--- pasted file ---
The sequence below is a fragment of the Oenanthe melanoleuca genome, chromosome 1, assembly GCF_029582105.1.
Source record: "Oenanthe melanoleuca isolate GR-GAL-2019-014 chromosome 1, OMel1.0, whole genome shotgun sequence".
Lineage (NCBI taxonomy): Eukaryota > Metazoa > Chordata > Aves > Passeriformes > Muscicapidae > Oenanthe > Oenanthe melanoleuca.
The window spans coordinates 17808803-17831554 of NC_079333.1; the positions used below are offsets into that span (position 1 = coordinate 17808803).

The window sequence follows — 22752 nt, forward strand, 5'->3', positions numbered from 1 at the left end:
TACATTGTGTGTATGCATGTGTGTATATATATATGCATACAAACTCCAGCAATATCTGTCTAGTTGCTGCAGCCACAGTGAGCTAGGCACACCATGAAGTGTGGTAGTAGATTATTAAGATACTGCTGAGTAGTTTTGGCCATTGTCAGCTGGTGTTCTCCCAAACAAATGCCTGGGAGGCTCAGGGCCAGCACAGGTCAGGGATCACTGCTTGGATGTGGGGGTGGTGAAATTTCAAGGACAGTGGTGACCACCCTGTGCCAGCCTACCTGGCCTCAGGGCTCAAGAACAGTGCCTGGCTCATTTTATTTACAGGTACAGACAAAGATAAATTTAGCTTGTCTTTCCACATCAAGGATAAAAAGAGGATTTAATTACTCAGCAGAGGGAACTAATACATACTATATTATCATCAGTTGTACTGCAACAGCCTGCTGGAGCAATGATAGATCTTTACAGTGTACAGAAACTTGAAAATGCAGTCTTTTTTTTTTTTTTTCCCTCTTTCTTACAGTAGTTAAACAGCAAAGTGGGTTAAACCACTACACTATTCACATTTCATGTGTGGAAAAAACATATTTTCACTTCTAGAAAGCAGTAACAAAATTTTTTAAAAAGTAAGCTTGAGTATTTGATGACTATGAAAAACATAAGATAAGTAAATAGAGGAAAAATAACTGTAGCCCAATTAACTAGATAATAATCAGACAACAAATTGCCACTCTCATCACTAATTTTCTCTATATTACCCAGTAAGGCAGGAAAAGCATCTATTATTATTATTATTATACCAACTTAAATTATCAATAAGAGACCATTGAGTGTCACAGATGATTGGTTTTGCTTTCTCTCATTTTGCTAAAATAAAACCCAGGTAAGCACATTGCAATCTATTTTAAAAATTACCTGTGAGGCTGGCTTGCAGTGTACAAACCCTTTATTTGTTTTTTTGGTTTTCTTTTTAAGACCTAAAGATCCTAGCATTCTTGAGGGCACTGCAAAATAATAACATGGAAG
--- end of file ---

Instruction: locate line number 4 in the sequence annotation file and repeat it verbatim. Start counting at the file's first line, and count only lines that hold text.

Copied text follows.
The window spans coordinates 17808803-17831554 of NC_079333.1; the positions used below are offsets into that span (position 1 = coordinate 17808803).